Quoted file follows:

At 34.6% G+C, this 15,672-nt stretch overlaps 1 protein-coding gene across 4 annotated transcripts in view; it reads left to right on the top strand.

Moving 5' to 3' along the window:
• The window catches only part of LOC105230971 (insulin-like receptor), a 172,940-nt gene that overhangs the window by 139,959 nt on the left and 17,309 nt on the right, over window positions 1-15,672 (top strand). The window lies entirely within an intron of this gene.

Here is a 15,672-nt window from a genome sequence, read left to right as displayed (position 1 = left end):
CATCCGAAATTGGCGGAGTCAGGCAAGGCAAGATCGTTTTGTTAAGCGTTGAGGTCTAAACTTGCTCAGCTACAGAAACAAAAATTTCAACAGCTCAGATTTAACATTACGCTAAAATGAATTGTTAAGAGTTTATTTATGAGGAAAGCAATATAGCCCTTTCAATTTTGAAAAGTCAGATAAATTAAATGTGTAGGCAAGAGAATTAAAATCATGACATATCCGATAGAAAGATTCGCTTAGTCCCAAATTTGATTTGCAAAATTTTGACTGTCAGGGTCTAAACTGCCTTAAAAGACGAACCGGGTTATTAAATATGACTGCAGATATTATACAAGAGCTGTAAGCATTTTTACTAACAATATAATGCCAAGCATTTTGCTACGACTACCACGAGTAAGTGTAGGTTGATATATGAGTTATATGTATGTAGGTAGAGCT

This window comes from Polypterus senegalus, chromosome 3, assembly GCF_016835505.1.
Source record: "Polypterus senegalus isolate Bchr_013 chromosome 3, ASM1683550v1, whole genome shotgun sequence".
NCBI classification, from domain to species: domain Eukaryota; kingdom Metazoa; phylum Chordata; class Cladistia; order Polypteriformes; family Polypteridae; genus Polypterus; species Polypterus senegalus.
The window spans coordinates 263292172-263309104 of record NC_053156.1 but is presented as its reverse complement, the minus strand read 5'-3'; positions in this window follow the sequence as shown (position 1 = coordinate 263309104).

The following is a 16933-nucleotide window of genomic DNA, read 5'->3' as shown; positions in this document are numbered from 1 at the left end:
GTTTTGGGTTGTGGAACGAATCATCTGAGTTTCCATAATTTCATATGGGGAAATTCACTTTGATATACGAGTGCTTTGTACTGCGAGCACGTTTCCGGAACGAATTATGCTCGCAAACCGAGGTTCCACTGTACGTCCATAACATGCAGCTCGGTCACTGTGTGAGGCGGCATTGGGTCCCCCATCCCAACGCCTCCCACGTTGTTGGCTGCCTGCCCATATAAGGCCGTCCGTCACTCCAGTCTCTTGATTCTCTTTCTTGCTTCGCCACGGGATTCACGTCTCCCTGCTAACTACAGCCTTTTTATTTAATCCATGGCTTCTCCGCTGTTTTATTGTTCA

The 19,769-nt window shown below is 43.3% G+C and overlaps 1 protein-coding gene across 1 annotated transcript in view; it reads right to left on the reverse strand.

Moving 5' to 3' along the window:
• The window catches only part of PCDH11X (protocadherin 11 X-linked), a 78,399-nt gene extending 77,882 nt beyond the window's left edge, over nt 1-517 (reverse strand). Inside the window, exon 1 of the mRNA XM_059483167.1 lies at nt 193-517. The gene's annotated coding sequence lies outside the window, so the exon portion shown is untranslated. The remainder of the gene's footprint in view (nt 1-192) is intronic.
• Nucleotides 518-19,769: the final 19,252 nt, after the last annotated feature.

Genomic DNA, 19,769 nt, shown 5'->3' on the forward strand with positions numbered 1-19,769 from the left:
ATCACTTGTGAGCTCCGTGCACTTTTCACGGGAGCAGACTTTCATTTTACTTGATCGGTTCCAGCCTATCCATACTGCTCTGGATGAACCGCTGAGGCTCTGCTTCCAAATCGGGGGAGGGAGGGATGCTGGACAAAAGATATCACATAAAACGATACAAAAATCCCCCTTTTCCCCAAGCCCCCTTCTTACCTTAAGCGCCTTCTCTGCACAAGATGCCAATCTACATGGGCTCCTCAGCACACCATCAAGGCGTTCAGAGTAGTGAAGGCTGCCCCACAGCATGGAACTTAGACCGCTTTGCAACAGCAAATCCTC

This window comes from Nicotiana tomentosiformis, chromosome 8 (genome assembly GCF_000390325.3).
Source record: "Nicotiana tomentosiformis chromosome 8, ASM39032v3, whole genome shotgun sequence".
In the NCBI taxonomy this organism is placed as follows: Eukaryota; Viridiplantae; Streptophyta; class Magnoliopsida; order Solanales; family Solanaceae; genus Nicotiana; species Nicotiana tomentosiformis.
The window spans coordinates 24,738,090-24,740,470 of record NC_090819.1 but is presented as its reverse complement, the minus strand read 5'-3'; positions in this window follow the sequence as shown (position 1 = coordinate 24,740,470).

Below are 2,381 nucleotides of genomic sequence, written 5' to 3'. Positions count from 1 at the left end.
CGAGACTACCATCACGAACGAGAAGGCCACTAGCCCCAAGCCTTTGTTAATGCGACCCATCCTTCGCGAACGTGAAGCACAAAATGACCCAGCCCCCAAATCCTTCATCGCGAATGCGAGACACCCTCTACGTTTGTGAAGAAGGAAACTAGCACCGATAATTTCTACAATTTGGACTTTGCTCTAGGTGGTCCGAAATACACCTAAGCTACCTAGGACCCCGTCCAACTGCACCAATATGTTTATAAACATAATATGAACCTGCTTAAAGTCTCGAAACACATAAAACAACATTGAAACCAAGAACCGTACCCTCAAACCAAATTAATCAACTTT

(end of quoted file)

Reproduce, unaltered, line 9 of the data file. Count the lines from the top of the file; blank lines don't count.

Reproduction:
The window spans coordinates 263292172-263309104 of record NC_053156.1 but is presented as its reverse complement, the minus strand read 5'-3'; positions in this window follow the sequence as shown (position 1 = coordinate 263309104).